3. If you could only have ever played the games from one of the big 3 territories i.e. Europe, USA or Japan, which would you choose and why?
4. What was the better arcade game, Daytona USA or Crazy Taxi?
2. Unnnnhhhh... I'd like a new version of the original Star Fox, which doesn't have the weird control system from the latest version.
3. Hmm. That's a toughie. I'm leaning towards the USA, due to all the nice first-person shooters, but... that excludes Nintendo's games. In conclusion: dunno.
4. Also a toughie. I have to say Daytona USA, because I really loved it. I mean, I enjoyed Crazy Taxi a lot, but Daytona holds a special place in my "hoolie".
There were just heaps of things to love about the final found footage-style ep of Found Footage; the funnies were among the funniest of the entire series, there were some corking surprises and spine-tingling revelations (the extended conspiracy sequences offered up the clearest evidence yet that whoever wins in the battle between Xenoxxx and Goujon John, it'll likely be very bad news indeed for our particular plane of reality).
And I got to be in it! You made me happier to have a pair of underpants superimposed on my head than I would ever have believed possible.
Y'know, I'm really going to miss tuning in for FF every Sunday. This series has been a blimmin' delight from start to finish, and my weeks will be altogether less weird without it.
But hey, there's still the stupendously swish-looking finale to look forward to, and it's greatly groovy to know that you're already mulling over ideas for future projects. It's been positively inspiring to see just how much you've achieved with this show (heck, I was even moved to comXe up ^% with a wPholGe b&acksXxXtory Xx for @ho<wX xXxxX XXXXXXXXXXXXX
3.1 ROM 40.068
Copyright © 1985-1993
All rights reserved
MS-A: Is this thing on? Testing, one two three. Hello?
MS-A: Ah, right. Digitiser. Best be quick, then.
MS-A: My name's Rambert Schmidt, former Xenoxxx language technician. I don't work for them now; this is largely because I don't have a body any more, and my mind's been trapped in your dimension for the past 25 years on the hard drive of a Commodore Amiga 1200. Long story.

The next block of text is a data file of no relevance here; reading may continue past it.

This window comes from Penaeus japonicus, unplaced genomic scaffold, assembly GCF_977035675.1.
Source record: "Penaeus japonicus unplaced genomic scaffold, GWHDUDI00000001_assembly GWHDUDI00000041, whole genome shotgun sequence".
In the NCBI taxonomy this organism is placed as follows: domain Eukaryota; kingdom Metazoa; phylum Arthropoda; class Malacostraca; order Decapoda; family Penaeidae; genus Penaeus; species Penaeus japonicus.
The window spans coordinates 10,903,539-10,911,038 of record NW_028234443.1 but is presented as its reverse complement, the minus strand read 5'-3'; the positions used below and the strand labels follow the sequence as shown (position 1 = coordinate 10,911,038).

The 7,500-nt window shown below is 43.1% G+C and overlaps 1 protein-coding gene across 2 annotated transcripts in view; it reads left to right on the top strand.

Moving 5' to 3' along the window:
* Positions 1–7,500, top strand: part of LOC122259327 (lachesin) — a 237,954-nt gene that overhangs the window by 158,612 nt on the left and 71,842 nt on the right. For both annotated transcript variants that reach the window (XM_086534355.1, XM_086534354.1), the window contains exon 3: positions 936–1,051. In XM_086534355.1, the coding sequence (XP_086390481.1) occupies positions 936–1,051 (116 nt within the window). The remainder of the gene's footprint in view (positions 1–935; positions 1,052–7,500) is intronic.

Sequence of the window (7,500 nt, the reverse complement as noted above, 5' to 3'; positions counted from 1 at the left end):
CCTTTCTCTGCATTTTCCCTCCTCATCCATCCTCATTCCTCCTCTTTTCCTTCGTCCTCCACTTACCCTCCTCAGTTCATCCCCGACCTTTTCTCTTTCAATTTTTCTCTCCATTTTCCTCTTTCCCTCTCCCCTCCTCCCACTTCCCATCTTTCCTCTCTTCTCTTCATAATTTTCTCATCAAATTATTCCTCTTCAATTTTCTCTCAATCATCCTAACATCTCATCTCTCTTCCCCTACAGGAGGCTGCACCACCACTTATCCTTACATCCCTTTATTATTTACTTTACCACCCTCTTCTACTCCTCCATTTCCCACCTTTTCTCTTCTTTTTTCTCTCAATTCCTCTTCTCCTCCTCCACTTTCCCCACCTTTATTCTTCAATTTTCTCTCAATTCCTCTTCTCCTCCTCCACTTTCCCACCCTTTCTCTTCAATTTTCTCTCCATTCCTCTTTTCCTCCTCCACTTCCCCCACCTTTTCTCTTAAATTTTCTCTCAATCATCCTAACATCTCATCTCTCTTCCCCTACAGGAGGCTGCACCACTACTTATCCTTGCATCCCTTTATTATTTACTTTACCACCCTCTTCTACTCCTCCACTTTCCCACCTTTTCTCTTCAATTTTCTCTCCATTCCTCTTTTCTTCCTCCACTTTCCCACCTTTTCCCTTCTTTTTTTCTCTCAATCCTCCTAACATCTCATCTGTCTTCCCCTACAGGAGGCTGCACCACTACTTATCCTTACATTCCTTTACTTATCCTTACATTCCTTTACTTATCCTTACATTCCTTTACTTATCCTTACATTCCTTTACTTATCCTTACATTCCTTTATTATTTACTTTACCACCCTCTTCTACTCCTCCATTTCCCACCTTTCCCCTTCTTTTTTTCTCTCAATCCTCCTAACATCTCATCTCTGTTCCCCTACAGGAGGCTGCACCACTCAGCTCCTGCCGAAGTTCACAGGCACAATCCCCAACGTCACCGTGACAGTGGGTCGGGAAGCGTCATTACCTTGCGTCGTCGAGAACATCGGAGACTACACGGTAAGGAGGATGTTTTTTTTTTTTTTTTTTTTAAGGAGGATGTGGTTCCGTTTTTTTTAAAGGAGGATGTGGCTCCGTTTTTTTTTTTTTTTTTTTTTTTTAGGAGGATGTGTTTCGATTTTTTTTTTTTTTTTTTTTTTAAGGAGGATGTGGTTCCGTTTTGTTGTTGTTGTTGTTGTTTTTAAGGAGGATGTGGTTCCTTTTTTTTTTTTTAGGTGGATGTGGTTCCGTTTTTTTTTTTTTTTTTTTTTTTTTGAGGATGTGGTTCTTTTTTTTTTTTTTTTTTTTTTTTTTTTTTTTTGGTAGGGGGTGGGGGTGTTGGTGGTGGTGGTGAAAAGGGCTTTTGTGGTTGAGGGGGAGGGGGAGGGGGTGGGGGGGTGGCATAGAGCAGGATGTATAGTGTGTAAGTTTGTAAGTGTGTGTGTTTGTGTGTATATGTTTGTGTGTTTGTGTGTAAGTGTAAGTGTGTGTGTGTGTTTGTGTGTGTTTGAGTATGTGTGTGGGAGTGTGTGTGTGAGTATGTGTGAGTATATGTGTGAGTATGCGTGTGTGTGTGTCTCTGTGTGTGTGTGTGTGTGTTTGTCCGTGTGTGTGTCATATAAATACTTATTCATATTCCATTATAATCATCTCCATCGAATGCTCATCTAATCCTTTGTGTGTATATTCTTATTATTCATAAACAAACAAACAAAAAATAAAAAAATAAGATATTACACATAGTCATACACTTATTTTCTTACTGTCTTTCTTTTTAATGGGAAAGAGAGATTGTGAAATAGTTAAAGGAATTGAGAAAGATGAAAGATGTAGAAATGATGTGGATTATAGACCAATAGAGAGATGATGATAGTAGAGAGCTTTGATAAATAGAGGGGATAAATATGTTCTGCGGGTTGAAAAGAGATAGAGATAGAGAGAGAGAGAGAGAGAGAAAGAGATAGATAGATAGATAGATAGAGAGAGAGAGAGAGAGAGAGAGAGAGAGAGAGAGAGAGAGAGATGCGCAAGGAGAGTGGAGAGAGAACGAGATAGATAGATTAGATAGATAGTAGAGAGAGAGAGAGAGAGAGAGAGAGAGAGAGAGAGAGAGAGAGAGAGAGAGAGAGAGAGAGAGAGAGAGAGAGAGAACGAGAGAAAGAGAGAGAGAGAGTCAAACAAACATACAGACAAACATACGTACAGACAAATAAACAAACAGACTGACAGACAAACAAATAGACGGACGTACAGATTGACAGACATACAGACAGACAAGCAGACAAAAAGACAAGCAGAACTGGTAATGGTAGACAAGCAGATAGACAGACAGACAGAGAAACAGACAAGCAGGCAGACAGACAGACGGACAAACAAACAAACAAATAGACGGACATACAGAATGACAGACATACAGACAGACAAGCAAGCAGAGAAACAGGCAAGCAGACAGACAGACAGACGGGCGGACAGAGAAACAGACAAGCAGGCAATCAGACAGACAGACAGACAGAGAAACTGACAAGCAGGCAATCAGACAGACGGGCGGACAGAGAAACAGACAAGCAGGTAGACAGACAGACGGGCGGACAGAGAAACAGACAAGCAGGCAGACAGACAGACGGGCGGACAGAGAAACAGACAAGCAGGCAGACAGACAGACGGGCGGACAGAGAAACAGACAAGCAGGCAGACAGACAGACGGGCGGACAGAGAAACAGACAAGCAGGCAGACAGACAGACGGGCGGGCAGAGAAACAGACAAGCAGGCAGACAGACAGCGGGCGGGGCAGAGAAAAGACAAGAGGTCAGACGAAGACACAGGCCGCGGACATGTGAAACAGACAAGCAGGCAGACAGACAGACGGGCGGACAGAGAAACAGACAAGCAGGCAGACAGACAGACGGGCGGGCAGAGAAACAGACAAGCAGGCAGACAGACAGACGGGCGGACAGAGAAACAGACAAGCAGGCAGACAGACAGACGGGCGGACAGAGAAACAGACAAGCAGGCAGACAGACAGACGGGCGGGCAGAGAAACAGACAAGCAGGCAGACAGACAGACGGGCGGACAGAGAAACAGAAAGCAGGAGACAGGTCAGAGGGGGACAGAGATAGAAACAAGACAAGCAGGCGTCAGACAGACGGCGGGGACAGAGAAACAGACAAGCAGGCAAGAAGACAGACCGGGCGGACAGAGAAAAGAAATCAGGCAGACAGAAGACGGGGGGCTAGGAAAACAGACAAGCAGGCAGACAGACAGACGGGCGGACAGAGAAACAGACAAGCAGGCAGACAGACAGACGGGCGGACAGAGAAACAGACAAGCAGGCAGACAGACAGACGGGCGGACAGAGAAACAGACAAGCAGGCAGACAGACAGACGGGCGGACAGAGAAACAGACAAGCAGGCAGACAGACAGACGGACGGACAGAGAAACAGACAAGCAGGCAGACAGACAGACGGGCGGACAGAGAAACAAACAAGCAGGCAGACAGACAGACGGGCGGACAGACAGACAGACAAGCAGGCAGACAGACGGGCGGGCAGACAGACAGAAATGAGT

MS-A: Anyway, when Mr Biffo started broadcasting his Found Footage tapes online, it woke me up. And I have to tell you: You need to keep watching.
MS-A: Seriously: It's really important. You need to watch the whole thing right to the end. It's the only way you'll understand just what's at stake. And maybe, just maybe, it'll help you avoid suffering a fate like mine.
MS-A: Oh, and don't trust Goujon John. His plans for multiversal domination taste BAD.
XXXXXXXXXXxXx xxXx XxX xXhJk xXaKlter*nate Xx ver>sion X of me. But anyway), and it'll be exciting to see where you go with your future film-making endeavours.
One thing's for sure: Whatever your next project is, I really hope you'll be able to involve the Asperger's Are Us chaps in some capacity.
Their contributions to Goujon Day were absolutely tremendous – Dadpellet and Burd Talk are two of the best sketches in the whole of FF, and the pitch-perfect performances of the AAU crew are a major factor in their success. I've never laughed so hard at a floating corpse, and I've seen loads.
Roll on Sunday and the conclusion to the FF saga! I suspect it's going to be rather spiffing.
Yours perfectly normally,
I bought some game via Steam recently. It was superb. I can't remember the name of it but it is, quite brilliant.
P.S. Love your stuff. I wish I was there.